About Eliot Rothwell

20. Premier League and Euro 2012 accredited freelance. Iconic Bury fan. Co-editor @SFUnion_. Student @warwickuni. Work published in every continent. Slavophile.

Slovakia: Rising Fortunes In The East

The date is June the 24th. A Thursday, to be precise. Slovakian right-back Peter Pekarik picks the ball up from out of play under an overcast sky. The defender has just seen his teammate, Robert Vittek, fire past the Italian stand-in goalkeeper Marchetti to give the unfavoured Slovakians a 2-1 lead. Effortlessly and precisely he spots a white shirt driving across the turf, untracked by the supposedly imperious defence of the Italian world champions. In an instant he throws the ball in the direction of the man in that white shirt, the substitute Kamil Kopunek, who delicately and brilliantly plugs the ball over the already twice beaten Marchetti and into the net. 3-1. Game over. Well, apart from an extravagant Fabio Quagliarella chip to make the scores 3-2.

Slovakia, due to that result, progressed through the World Cup group stages at the expense of holding champions Italy but ultimately fell to the combination of steel and artistry displayed by eventual finalists Holland.

The World Cup represented a milestone for the Slovakian national team as they successfully qualified for their first ever international tournament as an independent nation, with Vladimir Weiss’ team providing a more than reasonable account of themselves in their debut on the world stage. Add that to the batch of technically gifted young Slovak players, such as Marek Hamsik and the manager’s son Vladimir Weiss Junior, progressing into the mainstream of European football and Slovakia, as a nation, is enjoying a growing reputation within Europe.

The successes at international level have been built upon by the current league champions MSK Zilina as Pavel Hapal’s yellow-clad side confidently overcame the more experienced continental travellers Sparta Prague 3-0, over two legs, to progress into the Champions League group stages. Despite having the pain of double defeats to Chelsea, Marseille and Spartak Moscow inflicted upon them, Zilina gained an added interest continentally for both themselves and Slovakia as a whole to complement the World Cup performances.

Defeat at the weekend to Tatran Presov, only their second this season, at the continuation of the Slovak league season caps off a less than satisfactory run for the championship favourites as they have failed to achieve victory in their past three outings. Regardless of their recent poor form Hapal’s side remain affixed to the top of the table with even the nation’s most celebrated manager Dr Jozef Vengloš suggesting “it looks like Žilina will end up winning it again.” It, therefore, appears that the Slovakian side will again earn the chance to test themselves at the fulcrum of European club football, in turn, promoting the rise of Slovak football exponentially following the dissolution of Czechoslovakia in 1993.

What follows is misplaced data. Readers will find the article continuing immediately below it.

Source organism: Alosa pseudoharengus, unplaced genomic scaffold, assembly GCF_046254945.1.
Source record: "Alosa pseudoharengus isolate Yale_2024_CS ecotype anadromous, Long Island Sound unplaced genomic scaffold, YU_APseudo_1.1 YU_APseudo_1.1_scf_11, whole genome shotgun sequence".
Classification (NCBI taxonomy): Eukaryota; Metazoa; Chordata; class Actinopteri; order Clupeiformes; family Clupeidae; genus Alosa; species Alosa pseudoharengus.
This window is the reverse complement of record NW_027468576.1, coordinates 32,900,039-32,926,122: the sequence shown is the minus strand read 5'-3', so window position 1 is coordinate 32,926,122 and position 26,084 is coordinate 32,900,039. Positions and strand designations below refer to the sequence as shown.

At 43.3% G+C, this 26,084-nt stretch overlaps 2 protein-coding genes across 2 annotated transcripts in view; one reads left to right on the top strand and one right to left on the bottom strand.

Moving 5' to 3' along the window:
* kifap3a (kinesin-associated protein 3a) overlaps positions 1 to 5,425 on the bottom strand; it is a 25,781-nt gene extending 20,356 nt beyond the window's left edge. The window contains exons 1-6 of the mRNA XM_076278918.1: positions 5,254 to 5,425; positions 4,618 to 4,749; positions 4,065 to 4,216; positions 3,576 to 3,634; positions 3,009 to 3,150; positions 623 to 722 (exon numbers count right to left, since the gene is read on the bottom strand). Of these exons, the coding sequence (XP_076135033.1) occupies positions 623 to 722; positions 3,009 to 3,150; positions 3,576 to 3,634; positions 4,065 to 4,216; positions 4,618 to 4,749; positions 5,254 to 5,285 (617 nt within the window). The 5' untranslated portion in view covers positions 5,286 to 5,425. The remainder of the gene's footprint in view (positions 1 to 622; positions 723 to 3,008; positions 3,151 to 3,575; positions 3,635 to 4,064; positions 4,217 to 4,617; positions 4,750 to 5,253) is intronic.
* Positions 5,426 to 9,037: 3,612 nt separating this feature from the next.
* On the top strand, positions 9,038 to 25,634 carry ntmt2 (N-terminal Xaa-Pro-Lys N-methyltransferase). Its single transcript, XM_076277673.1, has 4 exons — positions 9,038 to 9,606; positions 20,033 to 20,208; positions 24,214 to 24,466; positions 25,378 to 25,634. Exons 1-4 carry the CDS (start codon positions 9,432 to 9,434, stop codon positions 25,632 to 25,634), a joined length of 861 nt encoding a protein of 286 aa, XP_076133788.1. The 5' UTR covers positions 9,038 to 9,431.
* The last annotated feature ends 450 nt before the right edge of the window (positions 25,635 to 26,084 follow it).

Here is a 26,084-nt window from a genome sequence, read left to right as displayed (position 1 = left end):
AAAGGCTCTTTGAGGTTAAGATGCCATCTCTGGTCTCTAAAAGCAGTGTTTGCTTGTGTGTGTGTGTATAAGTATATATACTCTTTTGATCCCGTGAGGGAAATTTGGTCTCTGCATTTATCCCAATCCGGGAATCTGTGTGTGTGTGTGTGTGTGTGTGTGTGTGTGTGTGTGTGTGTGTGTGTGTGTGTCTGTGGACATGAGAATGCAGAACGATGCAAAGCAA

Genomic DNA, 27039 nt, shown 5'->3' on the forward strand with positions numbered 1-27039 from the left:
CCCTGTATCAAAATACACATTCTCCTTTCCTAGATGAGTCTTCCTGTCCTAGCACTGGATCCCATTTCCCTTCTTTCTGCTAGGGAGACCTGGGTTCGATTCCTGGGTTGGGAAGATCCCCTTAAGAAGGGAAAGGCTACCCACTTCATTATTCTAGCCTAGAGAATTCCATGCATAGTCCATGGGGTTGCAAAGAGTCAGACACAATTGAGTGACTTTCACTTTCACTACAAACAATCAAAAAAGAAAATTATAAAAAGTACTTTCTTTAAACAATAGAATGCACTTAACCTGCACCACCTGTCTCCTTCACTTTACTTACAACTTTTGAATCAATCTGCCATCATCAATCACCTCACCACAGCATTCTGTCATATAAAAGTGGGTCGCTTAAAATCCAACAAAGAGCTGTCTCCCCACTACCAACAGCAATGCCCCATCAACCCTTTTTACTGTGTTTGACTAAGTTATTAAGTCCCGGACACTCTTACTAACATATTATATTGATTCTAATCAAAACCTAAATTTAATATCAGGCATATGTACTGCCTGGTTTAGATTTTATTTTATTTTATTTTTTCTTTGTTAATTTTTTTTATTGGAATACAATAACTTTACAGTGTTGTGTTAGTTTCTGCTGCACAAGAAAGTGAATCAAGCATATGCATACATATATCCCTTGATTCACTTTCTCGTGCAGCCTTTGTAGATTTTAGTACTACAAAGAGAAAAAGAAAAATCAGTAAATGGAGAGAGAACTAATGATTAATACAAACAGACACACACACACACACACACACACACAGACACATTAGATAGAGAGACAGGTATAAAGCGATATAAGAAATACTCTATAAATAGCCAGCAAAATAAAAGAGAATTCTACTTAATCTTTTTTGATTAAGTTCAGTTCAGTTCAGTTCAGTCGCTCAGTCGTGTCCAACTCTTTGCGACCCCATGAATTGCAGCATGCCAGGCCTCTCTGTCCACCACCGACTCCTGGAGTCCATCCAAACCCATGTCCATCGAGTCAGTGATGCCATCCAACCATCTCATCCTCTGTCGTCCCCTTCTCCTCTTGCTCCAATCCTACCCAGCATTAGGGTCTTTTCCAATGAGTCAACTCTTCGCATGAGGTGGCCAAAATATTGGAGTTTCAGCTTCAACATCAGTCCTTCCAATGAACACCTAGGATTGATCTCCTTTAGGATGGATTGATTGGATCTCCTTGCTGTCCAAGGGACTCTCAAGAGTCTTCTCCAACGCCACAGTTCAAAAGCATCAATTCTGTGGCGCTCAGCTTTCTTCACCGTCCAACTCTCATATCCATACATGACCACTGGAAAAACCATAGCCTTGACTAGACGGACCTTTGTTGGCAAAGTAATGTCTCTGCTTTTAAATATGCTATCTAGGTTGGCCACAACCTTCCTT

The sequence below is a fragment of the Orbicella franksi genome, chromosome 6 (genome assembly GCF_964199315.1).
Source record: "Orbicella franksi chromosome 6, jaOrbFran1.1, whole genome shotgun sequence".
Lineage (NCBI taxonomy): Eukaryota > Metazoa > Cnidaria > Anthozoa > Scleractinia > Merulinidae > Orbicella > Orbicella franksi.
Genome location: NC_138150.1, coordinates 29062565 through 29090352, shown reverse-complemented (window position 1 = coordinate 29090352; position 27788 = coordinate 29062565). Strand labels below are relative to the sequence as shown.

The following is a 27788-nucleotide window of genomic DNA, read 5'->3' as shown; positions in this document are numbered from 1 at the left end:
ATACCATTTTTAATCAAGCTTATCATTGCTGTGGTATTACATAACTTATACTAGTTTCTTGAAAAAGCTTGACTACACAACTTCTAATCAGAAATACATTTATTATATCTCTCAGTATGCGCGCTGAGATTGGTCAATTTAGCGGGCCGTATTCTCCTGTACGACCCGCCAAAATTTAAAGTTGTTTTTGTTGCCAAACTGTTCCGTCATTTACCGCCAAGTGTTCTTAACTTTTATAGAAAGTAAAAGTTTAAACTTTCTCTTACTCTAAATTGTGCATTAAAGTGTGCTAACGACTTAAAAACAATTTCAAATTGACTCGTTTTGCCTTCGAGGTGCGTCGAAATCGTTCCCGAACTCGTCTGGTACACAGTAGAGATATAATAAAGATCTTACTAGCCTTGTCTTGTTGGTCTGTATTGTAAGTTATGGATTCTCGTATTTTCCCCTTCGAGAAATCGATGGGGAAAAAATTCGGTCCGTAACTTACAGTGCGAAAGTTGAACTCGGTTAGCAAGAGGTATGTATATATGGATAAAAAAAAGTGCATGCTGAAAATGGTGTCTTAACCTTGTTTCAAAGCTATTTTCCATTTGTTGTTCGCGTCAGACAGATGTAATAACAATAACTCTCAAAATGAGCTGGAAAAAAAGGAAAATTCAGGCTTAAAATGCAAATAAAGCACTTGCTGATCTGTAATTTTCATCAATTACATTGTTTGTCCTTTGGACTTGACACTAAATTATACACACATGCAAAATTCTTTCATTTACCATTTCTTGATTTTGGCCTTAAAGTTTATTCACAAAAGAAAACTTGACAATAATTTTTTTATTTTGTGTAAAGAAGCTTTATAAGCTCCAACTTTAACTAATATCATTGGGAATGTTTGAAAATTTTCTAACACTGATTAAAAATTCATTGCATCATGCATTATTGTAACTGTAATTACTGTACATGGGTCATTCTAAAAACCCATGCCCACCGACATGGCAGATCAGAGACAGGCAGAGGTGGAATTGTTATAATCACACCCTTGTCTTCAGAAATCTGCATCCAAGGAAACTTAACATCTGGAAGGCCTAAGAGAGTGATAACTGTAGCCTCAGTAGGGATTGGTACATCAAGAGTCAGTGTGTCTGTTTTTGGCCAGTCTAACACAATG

Vengloš, however, is an interesting character, well travelled and experienced in the European scene after spells as the manager of Sporting Clube de Portugal, Aston Villa, Fenerbahçe and Celtic. Having gained a doctorate in physical education, the former Slovan Bratislava boss has now taken a back-seat role in football, regularly guest speaking at FIFA academies across the world.

Speaking to the official UEFA website, Vengloš acknowledged the rise in Slovak football and a rise in attendances and passion towards the game following the World Cup, but the Doctor reflected on his time in the British Isles when outlining how the Slovak fan experience could improve: “if clubs want more fans to come to games, the players have to look for inspiration from the top European leagues, like England’s Premier League. The atmosphere there is fantastic, the same in Scotland too.”

Whilst also calling for an increased impetus to be placed on improving the sporting infrastructure of the nation, the experienced former manager has witnessed a recent dip in the footballing fortunes of the Slovak national team. Weiss’ side have come into criticism as, after impressive victories over both Russia and Macedonia, Slovakia suffered the unfamiliar bite of defeat to minnows Andorra before a laborious draw against The Republic of Ireland, leaving them 4th in their European Championship qualifying group. Whilst these results may represent a metaphorical clip on the wings of Slovakian football, Dr Jozef Vengloš remains hopeful of Weiss’ side, suggesting the poor run of results is “no reason to be pessimistic or stop coming to the matches. All big teams have bad periods.”

Guest Article: Flight of The Moroccans

In full flow for his new national side - Mounir El-Hamdaoui

Continuing the influx of guest articles onto the blog, the very knowledgeable Thomas Archer of eredivisielife.footballunited.com introduces us to an interesting trend encircling Moroccan and Dutch football.

Don’t whisper it too loudly but there is a revolution occuring in The Netherlands.

The land of Edam, Delft and pancakes is fully behind ‘Het Oranje’ and Bert van Marwijk, following the largely unexpected success in the World Cup and the way in which van Marwijk has continued to introduce exciting young players to the national team.

One of those stars coming to the fore is Ibrahim Afellay.  The man who is 99% certain of a free transfer ‘abroad’, as Patrick Kluivert put it on television last night, was the linchpin of Holland’s cruising  4-1 win over Sweden in the Amsterdam Arena, scoring two goals and setting up another.

Afellay was born in Utrecht to Moroccan parents 24 years ago and was, therefore, eligible to represent both Morocco and The Netherlands.  That he opted for the land of his birth was no ‘real’ surprise, as he was clearly good enough to become a regular fixture in the Dutch national team, but more and more players of Moroccan descent are choosing to play for the Maghreb country rather than the team that plays in such Briljant Oranje.